Was the Crisis in Antitrust a Trojan Horse?
University of Arizona
September 17, 2013
Antitrust Law Journal, 2014, Forthcoming
Arizona Legal Studies Discussion Paper No. 13-48
The Trojan Horse Hypothesis, an unwritten antitrust myth, states that through the purposeful use of confusing terminology Robert Bork was able to disguise his conservative agenda as a “pro-consumer policy,” enlist people who did not endorse this agenda to promote it, and turn it into the law of the land. The terminology itself built on a set of flawed economic premises and an incorrect account of the legislative history of the Sherman Act. In 1979, the Supreme Court adopted Bork’s confusing terminology without any meaningful scrutiny. With the terminology, the Court also adopted its flawed premises. In the decades that have followed the adoption of the “consumer welfare” standard, the Supreme Court has been increasingly using concerns regarding false-positive errors in antitrust to justify the use of procedural hurdles to narrow the scope of antitrust. This trend has several layers and explanations, including the confusing terminology and flawed premises that the Court itself adopted.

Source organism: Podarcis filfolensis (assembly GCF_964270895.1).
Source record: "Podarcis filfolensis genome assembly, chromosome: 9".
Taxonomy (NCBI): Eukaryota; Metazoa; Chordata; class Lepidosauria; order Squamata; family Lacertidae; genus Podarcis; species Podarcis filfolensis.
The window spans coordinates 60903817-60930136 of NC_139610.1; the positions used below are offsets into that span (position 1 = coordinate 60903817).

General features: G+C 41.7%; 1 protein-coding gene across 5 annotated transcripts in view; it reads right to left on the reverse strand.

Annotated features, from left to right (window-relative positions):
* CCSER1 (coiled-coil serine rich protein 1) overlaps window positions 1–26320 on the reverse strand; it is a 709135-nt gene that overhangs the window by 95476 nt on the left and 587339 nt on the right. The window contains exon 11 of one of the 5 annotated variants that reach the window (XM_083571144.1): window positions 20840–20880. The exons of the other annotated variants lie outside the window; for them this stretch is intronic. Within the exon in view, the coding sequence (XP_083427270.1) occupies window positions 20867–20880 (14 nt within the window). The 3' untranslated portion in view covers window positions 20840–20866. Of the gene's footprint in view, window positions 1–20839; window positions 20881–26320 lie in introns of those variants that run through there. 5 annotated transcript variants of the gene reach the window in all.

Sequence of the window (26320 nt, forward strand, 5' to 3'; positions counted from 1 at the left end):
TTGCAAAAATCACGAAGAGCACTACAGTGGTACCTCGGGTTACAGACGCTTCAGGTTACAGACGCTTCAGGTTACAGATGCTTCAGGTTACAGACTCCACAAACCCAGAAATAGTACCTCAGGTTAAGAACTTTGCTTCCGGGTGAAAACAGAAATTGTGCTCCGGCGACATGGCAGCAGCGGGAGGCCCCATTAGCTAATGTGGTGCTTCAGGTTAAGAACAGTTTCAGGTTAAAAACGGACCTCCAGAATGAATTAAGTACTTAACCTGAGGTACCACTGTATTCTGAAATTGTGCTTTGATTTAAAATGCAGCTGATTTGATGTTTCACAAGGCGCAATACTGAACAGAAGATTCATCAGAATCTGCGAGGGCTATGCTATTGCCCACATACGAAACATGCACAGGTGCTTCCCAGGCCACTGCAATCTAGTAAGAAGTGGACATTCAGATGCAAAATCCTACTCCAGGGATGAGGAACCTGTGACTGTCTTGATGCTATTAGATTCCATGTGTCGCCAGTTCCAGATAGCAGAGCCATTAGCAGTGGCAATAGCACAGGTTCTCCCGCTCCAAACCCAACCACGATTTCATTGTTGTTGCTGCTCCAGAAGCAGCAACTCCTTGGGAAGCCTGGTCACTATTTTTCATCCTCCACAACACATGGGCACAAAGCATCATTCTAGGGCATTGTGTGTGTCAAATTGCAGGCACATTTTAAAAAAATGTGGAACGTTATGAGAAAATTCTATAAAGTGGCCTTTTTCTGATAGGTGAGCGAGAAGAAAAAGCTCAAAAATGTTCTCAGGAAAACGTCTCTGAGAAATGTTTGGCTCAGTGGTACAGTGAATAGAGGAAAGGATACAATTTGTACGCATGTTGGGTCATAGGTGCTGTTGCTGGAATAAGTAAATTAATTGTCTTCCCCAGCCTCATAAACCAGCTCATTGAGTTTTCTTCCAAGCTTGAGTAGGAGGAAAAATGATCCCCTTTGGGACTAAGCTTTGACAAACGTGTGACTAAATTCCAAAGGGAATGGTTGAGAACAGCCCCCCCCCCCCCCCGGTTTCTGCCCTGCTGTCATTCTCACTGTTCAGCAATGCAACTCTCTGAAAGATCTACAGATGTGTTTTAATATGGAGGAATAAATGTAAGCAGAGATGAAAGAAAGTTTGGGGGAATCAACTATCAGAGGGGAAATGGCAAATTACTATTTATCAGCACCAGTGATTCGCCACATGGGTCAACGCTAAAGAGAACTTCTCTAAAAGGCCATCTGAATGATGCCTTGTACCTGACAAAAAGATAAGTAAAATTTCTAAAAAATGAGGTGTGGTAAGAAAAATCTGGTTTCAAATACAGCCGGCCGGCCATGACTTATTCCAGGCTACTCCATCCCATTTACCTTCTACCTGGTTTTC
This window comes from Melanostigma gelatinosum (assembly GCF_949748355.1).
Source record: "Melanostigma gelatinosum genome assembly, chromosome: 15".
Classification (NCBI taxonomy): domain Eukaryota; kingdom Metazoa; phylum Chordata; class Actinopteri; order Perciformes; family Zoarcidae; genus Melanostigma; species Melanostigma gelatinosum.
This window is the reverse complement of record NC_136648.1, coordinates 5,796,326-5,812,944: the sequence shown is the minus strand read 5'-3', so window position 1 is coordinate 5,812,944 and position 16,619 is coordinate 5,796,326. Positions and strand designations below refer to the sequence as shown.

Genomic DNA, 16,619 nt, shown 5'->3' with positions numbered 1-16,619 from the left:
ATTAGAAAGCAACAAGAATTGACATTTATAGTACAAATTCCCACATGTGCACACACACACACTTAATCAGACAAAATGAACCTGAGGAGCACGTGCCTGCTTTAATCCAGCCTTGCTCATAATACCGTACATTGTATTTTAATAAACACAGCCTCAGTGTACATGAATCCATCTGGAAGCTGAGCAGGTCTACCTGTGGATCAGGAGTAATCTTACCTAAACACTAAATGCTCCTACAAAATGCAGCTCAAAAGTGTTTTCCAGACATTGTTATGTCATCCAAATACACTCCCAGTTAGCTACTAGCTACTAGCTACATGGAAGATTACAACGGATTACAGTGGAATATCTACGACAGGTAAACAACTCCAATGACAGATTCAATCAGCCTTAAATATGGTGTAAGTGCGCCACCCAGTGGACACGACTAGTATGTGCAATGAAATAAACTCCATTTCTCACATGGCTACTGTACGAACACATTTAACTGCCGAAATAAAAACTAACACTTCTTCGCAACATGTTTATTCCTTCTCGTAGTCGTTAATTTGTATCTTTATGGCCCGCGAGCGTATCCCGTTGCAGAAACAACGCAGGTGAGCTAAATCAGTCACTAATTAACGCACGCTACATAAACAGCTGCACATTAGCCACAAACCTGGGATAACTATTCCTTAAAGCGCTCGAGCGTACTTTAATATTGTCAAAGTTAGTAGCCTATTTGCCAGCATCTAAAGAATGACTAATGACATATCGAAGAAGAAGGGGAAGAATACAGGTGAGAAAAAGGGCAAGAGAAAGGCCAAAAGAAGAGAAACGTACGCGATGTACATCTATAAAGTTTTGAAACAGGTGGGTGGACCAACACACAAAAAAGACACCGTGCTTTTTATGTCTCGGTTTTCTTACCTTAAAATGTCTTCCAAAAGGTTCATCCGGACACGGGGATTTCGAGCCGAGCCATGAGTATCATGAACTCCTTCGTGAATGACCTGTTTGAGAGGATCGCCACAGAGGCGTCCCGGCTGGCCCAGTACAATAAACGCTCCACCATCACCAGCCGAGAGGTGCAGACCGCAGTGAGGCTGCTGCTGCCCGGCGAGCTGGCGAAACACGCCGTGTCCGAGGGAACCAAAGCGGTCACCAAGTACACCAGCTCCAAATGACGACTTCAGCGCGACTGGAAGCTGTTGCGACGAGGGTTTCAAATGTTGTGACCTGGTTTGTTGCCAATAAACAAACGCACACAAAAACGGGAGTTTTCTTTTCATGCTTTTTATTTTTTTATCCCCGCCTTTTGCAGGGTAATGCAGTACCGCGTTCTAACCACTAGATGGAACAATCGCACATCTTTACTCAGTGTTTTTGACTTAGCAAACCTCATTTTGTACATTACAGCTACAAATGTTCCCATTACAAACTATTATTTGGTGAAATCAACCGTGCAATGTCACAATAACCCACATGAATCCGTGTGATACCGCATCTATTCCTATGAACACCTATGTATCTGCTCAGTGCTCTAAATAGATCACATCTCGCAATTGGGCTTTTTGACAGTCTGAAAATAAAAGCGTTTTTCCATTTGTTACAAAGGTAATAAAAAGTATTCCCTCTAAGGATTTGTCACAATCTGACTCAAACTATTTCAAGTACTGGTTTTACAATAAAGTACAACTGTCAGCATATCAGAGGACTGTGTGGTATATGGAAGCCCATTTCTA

This Essay studies the Trojan Horse Hypothesis, its validity, and its significance to modern antitrust policy. It shows that the Hypothesis credits Bork for the unexpected willingness of the Supreme Court to adopt a set of misguided premises and to maintain them, and as such it is somewhat weak. The Hypothesis, however, emphasizes layers of errors and confusion in antitrust law and jurisprudence.
Number of Pages in PDF File: 21
Keywords: Robert Bork, Goals of Antitrust, Consumer Welfare, Efficiency, Errors, MistakesAccepted Paper Series
Date posted: September 19, 2013 ; Last revised: August 19, 2014
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